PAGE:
Hostname: page-component-cd4964975-ppllx Total loading time: 0 Render date: 2023-04-01T06:12:49.692Z Has data issue: true Feature Flags: { "useRatesEcommerce": false } hasContentIssue true

Supplicating, naming, offering: Tawassul in West Java

Published online by Cambridge University Press:  11 December 2007

Julian Millie*
Julian Millie is an Australian Research Council Fellow at Monash University.
*Correspondence in connection with this paper should be addressed to:


The tawassul is a ritual invocation popularly used in West Java at grave visits and in other Islamic observances. In simple terms, it consists of two acts; the naming of figures who are considered as mediators (wasilah) between a supplicant and Allah, and the making of an offering for the benefit of the mediator. Participants in tawassul hold contrasting understandings of what is achieved by performing it. Furthermore, the invocation is easily adapted for diverse settings while retaining its basic syntax. This multivocality and flexibility provide keys to understanding the popularity of the tawassul as a religious observance for Sundanese Muslims.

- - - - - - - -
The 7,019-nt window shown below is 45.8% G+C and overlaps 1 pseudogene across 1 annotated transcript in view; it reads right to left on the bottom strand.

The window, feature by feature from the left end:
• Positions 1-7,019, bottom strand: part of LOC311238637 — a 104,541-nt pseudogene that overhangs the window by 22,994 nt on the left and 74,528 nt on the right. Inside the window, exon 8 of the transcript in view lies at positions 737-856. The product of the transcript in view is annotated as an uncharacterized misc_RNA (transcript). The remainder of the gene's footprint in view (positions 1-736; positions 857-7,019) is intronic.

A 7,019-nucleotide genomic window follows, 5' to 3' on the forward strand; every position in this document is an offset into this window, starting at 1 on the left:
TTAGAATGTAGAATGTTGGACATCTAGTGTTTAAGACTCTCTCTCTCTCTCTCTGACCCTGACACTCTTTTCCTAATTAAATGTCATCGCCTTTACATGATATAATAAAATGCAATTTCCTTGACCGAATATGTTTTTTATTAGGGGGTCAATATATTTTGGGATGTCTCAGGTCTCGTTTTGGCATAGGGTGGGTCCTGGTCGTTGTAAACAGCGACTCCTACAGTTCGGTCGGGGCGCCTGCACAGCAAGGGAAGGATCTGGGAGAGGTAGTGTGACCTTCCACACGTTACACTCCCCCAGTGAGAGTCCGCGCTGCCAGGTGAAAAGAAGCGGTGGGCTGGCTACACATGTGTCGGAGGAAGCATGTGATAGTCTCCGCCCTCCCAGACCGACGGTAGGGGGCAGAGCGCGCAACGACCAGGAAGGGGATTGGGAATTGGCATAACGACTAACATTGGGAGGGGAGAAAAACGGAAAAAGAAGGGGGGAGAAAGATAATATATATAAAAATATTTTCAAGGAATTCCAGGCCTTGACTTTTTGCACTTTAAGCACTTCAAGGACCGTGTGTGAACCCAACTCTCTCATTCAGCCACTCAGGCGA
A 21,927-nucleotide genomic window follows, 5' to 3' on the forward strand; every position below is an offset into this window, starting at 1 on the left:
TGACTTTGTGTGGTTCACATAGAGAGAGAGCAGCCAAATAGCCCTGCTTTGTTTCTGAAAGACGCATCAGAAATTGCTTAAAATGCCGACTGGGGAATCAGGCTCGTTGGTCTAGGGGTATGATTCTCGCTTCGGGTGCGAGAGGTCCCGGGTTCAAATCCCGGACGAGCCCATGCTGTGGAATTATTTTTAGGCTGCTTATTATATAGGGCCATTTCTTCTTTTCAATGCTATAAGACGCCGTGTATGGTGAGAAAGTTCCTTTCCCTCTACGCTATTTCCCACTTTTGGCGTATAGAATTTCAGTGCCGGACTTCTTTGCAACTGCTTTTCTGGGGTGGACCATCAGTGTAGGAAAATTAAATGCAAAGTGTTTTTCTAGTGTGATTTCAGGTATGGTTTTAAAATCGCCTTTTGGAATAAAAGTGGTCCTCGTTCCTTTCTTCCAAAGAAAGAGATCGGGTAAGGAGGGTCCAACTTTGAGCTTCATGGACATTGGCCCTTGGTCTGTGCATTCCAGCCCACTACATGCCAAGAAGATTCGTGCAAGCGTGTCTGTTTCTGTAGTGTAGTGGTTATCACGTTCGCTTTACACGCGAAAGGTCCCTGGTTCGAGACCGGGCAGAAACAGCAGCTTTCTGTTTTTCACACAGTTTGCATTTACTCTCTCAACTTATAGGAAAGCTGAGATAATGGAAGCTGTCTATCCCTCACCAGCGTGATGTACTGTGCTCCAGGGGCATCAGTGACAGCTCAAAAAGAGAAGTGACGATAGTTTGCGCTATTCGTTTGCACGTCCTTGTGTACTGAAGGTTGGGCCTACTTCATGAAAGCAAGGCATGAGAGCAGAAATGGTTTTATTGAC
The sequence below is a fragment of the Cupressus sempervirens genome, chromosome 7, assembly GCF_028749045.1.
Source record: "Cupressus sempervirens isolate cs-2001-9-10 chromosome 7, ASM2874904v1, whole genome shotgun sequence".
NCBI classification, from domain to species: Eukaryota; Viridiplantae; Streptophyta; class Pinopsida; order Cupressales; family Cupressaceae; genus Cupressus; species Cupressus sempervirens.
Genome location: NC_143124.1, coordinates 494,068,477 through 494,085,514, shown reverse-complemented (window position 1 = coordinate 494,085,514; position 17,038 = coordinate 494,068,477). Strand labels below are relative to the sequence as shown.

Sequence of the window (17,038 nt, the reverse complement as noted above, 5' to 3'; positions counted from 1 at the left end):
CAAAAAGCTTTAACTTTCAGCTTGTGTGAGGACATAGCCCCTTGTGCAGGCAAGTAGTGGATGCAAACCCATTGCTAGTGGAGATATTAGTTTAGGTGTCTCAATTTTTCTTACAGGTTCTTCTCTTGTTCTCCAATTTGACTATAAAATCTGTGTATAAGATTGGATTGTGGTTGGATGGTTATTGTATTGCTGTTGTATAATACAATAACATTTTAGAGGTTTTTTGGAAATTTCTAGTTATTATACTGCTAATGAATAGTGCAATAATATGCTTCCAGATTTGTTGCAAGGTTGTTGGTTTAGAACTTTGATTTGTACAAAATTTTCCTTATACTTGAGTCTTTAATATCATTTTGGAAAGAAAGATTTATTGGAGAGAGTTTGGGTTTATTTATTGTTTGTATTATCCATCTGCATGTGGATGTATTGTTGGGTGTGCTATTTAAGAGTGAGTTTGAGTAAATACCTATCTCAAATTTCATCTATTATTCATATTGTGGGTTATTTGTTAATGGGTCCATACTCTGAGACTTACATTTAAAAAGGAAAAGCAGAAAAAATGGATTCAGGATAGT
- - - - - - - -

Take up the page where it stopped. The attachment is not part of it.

Research Article
Copyright © The National University of Singapore 2008

Access options

Get access to the full version of this content by using one of the access options below. (Log in options will check for institutional or personal access. Content may require purchase if you do not have access.)